Pope Francis has met Philomena Lee:
Lee, 80, traveled to Rome at the invitation of the Vatican to meet the Pope, the head of the same Catholic Church that, six decades ago, forced her to give up her baby son for adoption by an American family because she was an unwed mother.
Back in 1952, Lee was 18 years old, unmarried and pregnant. She gave birth to a son in an Irish home for unwed mothers and, told what she had done was shameful, was forced to give up her son, whom she named Anthony, three years after his birth.
Later on in life, Lee enlisted the help of BBC reporter Martin Sixsmith to track Anthony down. Their search led them to the United States, where she learned that her son had died nine years earlier of AIDS.
The Vatican has indicated that Pope Francis will not view the film Philomena, which is a good thing because it is a lying, manipulative piece of anti-Catholic propaganda. Too harsh? Let Kyle Smith, the atheist ex-Catholic film reviewer for the New York Post, do the honors:
With “Philomena,” British producer-writer-star Steve Coogan and director Stephen Frears hit double blackjack, finding a true-life tale that would enable them to simultaneously attack Catholics and Republicans.
For the rest of us, the film is a witless bore about a ninny and a jerk having one of those dire, heavily staged, only-in-movies odd-couple road trips. Coogan plays Martin Sixsmith, a disgraced ex-government flack, journalist and pompous intellectual who, after getting fired, learns at a party about a human-interest story that might jump-start his career. It’s the woeful tale of Philomena Lee (Judi Dench), a woman of about 70 who, 50 years ago in Catholic Ireland, gave up for adoption a son born out of wedlock.
Frears (the director of “The Queen”) and Coogan revel in the details. When Lee, then 18, started to gain weight after a sweet evening with a boy at a carnival, she didn’t even know the term “pregnant.” She was sent off to an abbey to give birth in secrecy and shame, with the son, at age 3, given up for adoption. The film can’t quite decide whether the young mother was forced to give up her son Anthony; it makes as look as though she was, but also includes a scene in which contemporary Philomena adamantly denies coercion.
The film doesn’t mention that in 1952 Ireland, both mother and child’s life would have been utterly ruined by an out-of-wedlock birth and that the nuns are actually giving both a chance at a fresh start that both indeed, in real life, enjoyed. No, this is a diabolical-Catholics film, straight up.
Go here to the New York Post to read the rest. After the US distributor of the film Harvey Weinstein attacked his review, Kyle Smith returned to the subject in an addendum to his review:
We all know how cruel it was for the mid-century Catholic Church to provide shelter for scorned women written off as dead by their families, help them give birth to their children and place the adoptees in loving homes. Today we’d be much more compassionate: We’d simply abort all those kids. Problem solved!
This film is yet another episode in Hollywood’s long history of grubbing for awards based on claims of historical and sociopolitical importance, then sheepishly claiming dramatic license when things don’t hold up to scrutiny. If key underlying facts are wrong, how well does the conclusion hold up?
The film gives the false impression that Philomena’s son was (as Sixsmith put it in an article he wrote for, yes, The Daily Mail, “Stolen from his mother — and sold to the highest bidder”). It also claims the nuns burned all records to cover up what they’d done.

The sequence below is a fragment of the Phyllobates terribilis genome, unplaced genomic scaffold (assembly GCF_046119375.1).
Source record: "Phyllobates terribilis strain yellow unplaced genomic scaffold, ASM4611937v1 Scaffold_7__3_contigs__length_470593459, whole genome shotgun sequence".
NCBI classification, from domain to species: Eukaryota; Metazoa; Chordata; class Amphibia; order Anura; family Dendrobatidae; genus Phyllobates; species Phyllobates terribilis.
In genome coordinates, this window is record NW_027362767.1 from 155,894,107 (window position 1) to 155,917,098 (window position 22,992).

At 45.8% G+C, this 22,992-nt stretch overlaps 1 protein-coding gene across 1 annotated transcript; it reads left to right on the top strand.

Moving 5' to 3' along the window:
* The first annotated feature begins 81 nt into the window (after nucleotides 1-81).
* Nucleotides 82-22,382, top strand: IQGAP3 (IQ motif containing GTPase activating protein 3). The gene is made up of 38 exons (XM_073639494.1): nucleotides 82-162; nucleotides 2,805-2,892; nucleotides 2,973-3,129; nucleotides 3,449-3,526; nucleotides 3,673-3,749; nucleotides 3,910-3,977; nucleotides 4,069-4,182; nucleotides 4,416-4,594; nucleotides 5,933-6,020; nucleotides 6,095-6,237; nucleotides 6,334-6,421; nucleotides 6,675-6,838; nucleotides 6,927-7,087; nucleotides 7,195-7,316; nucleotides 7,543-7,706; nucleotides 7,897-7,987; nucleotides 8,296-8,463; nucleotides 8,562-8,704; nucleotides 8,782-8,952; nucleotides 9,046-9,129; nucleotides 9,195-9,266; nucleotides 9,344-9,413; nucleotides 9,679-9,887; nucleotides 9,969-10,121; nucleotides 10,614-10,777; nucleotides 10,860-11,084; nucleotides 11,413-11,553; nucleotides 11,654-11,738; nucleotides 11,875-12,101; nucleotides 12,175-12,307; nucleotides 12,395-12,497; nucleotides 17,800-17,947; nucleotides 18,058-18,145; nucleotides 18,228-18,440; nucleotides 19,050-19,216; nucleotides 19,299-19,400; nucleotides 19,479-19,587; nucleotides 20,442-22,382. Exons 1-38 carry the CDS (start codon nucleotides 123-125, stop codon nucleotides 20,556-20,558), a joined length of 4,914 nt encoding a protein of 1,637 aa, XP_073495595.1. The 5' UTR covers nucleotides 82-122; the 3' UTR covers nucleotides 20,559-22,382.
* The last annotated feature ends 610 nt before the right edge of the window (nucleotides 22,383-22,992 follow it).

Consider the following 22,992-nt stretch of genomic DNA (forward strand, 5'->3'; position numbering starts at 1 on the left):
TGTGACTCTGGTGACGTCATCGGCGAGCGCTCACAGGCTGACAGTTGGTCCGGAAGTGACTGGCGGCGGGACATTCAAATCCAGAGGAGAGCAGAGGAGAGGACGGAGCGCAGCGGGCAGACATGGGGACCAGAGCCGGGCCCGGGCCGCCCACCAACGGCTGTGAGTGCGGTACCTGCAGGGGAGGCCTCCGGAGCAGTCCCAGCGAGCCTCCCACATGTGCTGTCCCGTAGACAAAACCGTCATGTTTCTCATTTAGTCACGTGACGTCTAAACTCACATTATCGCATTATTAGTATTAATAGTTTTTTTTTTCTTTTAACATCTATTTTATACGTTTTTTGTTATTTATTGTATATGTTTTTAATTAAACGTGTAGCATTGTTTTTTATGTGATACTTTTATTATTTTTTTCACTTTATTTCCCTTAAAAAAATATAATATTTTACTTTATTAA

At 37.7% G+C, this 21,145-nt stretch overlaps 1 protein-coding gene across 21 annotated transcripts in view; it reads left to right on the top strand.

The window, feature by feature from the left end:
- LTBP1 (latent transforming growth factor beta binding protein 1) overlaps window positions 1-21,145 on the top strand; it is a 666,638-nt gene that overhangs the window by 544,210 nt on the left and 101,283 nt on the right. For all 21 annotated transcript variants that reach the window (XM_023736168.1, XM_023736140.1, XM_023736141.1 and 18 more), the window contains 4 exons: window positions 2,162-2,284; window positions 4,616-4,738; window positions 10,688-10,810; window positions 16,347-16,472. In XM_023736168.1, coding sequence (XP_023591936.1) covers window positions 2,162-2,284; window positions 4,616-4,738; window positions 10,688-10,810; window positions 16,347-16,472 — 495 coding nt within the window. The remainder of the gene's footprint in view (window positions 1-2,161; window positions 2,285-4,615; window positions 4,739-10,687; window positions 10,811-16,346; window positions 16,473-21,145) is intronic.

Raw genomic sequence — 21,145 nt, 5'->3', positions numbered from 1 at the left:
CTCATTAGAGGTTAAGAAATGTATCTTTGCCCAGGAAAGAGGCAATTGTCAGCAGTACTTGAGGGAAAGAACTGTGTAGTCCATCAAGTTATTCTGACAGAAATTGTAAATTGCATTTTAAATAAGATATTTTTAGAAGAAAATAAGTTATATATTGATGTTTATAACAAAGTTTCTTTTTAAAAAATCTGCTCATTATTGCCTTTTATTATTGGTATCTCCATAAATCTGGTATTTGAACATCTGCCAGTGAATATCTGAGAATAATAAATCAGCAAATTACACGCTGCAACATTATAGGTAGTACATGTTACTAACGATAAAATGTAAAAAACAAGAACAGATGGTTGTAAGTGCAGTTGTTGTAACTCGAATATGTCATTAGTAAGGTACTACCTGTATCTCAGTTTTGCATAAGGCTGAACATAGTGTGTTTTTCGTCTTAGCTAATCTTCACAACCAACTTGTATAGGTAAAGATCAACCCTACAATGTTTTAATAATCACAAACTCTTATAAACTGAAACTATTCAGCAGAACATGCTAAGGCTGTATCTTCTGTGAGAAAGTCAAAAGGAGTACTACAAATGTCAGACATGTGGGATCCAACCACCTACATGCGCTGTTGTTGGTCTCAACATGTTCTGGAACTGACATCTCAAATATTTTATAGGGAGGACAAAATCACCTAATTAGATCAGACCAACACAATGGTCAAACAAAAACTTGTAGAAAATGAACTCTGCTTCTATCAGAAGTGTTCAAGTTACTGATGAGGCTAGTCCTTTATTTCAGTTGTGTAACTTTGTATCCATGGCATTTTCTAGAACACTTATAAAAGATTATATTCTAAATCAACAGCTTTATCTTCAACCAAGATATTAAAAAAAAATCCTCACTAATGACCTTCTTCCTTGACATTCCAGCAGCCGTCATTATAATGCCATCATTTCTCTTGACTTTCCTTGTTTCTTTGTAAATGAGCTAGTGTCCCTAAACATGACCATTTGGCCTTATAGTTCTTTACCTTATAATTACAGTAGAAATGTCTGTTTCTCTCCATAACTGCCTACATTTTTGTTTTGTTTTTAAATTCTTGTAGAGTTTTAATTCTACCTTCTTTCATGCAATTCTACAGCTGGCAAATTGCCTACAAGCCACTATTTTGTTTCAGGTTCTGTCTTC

Dench even says, in an introduction to the book the film is based on, that you, Philomena, were “forced” to give up your child. Dench has already forgotten her line in the film, “No one coerced me. I signed of my own free will.” The audience will forget she said that too, since the rest of “Philomena” creates the strong impression that you, Philomena, were coerced into giving your son up for adoption.
As for the “sold to the highest bidder” claim, Sister Julie Rose, assistant congregation leader for the Sisters of the Sacred Hearts of Jesus and Mary in Roscrea, Ireland, has replied (in the magazine The Tablet) that no money was accepted for adoptions and the order didn’t destroy any records.
If, like ex-BBC man Sixsmith and the filmmakers, you’re going to accuse people of wrongdoing, I’m afraid the burden of proof is on you, and Sixsmith’s book on the matter, which reads like a novel, is hardly convincing. It contains long stretches of seemingly invented dialogue supposedly spoken more than 50 years ago by people now dead and offers no footnotes or source notes.
It starts with a weaselly disclaimer about situations being “reconstructed to the best of my ability,” along with a cheeky confession that “gaps have been filled, characters extrapolated and incidents surmised.” (Who knew the BBC’s journalism department had a “reconstruct to the best of your ability” subdivision?)
It’s also unlikely the movie’s villain, Sister Hildegard McNulty, met with Sixsmith after he started working on the story in 2004, since she died in 1995. It’s therefore even more unlikely that she denounced you, Philomena, as yielding to “carnal” desires at that nonexistent meeting.
Nor am I entirely convinced, Philomena, that the people who (unlike you) actually made the film meant it as something other than an attack. In an interview with The Telegraph, director Frears boasted that during the film’s debut at the Venice Film Festival, “the Coogan’s character’s explosive howl of ‘f – – – ing Catholics!’ ” won “a big round of applause.” This prompted an ebullient Frears to ask Coogan, “Can’t we repeat that line?” Coogan wouldn’t — he was afraid of catching hell from his parents, who raised him Catholic. Continue Reading